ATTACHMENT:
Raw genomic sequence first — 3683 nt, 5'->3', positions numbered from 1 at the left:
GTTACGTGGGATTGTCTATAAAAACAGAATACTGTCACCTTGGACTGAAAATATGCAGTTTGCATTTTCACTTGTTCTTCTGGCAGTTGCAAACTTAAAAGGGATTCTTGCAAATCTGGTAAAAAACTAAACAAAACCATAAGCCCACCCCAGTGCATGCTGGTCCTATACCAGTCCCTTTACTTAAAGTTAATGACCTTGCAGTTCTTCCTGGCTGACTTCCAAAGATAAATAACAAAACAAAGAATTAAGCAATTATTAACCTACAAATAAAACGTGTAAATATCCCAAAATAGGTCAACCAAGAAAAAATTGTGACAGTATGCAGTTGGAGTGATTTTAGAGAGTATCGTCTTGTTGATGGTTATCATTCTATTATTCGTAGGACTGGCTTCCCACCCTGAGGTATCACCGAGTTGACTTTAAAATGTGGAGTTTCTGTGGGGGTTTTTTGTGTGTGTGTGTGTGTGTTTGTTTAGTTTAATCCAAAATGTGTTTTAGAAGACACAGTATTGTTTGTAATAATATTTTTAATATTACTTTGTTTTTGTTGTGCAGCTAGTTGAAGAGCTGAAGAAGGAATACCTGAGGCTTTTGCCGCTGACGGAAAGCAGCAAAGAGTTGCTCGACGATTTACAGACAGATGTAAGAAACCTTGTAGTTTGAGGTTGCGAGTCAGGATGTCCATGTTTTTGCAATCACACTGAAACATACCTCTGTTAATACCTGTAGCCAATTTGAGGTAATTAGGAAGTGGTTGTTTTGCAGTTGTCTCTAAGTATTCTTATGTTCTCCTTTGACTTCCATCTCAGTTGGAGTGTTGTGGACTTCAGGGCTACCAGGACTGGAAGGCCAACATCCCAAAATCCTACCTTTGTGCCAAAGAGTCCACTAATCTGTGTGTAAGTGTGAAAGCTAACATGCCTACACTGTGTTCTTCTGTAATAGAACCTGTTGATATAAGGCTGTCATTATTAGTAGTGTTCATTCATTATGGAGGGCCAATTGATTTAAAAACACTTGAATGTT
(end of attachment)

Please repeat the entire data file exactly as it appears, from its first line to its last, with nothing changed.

Raw genomic sequence first — 3683 nt, 5'->3', positions numbered from 1 at the left:
GTTACGTGGGATTGTCTATAAAAACAGAATACTGTCACCTTGGACTGAAAATATGCAGTTTGCATTTTCACTTGTTCTTCTGGCAGTTGCAAACTTAAAAGGGATTCTTGCAAATCTGGTAAAAAACTAAACAAAACCATAAGCCCACCCCAGTGCATGCTGGTCCTATACCAGTCCCTTTACTTAAAGTTAATGACCTTGCAGTTCTTCCTGGCTGACTTCCAAAGATAAATAACAAAACAAAGAATTAAGCAATTATTAACCTACAAATAAAACGTGTAAATATCCCAAAATAGGTCAACCAAGAAAAAATTGTGACAGTATGCAGTTGGAGTGATTTTAGAGAGTATCGTCTTGTTGATGGTTATCATTCTATTATTCGTAGGACTGGCTTCCCACCCTGAGGTATCACCGAGTTGACTTTAAAATGTGGAGTTTCTGTGGGGGTTTTTTGTGTGTGTGTGTGTGTGTTTGTTTAGTTTAATCCAAAATGTGTTTTAGAAGACACAGTATTGTTTGTAATAATATTTTTAATATTACTTTGTTTTTGTTGTGCAGCTAGTTGAAGAGCTGAAGAAGGAATACCTGAGGCTTTTGCCGCTGACGGAAAGCAGCAAAGAGTTGCTCGACGATTTACAGACAGATGTAAGAAACCTTGTAGTTTGAGGTTGCGAGTCAGGATGTCCATGTTTTTGCAATCACACTGAAACATACCTCTGTTAATACCTGTAGCCAATTTGAGGTAATTAGGAAGTGGTTGTTTTGCAGTTGTCTCTAAGTATTCTTATGTTCTCCTTTGACTTCCATCTCAGTTGGAGTGTTGTGGACTTCAGGGCTACCAGGACTGGAAGGCCAACATCCCAAAATCCTACCTTTGTGCCAAAGAGTCCACTAATCTGTGTGTAAGTGTGAAAGCTAACATGCCTACACTGTGTTCTTCTGTAATAGAACCTGTTGATATAAGGCTGTCATTATTAGTAGTGTTCATTCATTATGGAGGGCCAATTGATTTAAAAACACTTGAATGTT